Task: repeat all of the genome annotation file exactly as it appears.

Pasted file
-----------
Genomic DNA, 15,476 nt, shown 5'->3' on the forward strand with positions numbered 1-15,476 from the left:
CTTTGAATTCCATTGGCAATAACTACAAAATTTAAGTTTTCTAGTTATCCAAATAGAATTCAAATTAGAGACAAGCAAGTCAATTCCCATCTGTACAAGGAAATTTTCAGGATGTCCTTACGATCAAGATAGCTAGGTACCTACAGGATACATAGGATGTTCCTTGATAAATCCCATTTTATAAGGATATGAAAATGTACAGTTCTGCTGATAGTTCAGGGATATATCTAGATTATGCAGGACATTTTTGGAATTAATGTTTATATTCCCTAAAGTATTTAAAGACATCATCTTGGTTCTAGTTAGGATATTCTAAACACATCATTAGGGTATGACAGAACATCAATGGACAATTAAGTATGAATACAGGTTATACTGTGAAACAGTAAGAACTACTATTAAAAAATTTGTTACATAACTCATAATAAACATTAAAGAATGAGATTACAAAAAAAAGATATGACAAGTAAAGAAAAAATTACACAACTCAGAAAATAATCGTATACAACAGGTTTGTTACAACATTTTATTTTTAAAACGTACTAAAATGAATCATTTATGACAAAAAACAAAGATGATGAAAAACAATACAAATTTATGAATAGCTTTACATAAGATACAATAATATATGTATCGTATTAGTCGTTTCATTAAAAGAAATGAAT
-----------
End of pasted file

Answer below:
Genomic DNA, 15,476 nt, shown 5'->3' on the forward strand with positions numbered 1-15,476 from the left:
CTTTGAATTCCATTGGCAATAACTACAAAATTTAAGTTTTCTAGTTATCCAAATAGAATTCAAATTAGAGACAAGCAAGTCAATTCCCATCTGTACAAGGAAATTTTCAGGATGTCCTTACGATCAAGATAGCTAGGTACCTACAGGATACATAGGATGTTCCTTGATAAATCCCATTTTATAAGGATATGAAAATGTACAGTTCTGCTGATAGTTCAGGGATATATCTAGATTATGCAGGACATTTTTGGAATTAATGTTTATATTCCCTAAAGTATTTAAAGACATCATCTTGGTTCTAGTTAGGATATTCTAAACACATCATTAGGGTATGACAGAACATCAATGGACAATTAAGTATGAATACAGGTTATACTGTGAAACAGTAAGAACTACTATTAAAAAATTTGTTACATAACTCATAATAAACATTAAAGAATGAGATTACAAAAAAAAGATATGACAAGTAAAGAAAAAATTACACAACTCAGAAAATAATCGTATACAACAGGTTTGTTACAACATTTTATTTTTAAAACGTACTAAAATGAATCATTTATGACAAAAAACAAAGATGATGAAAAACAATACAAATTTATGAATAGCTTTACATAAGATACAATAATATATGTATCGTATTAGTCGTTTCATTAAAAGAAATGAAT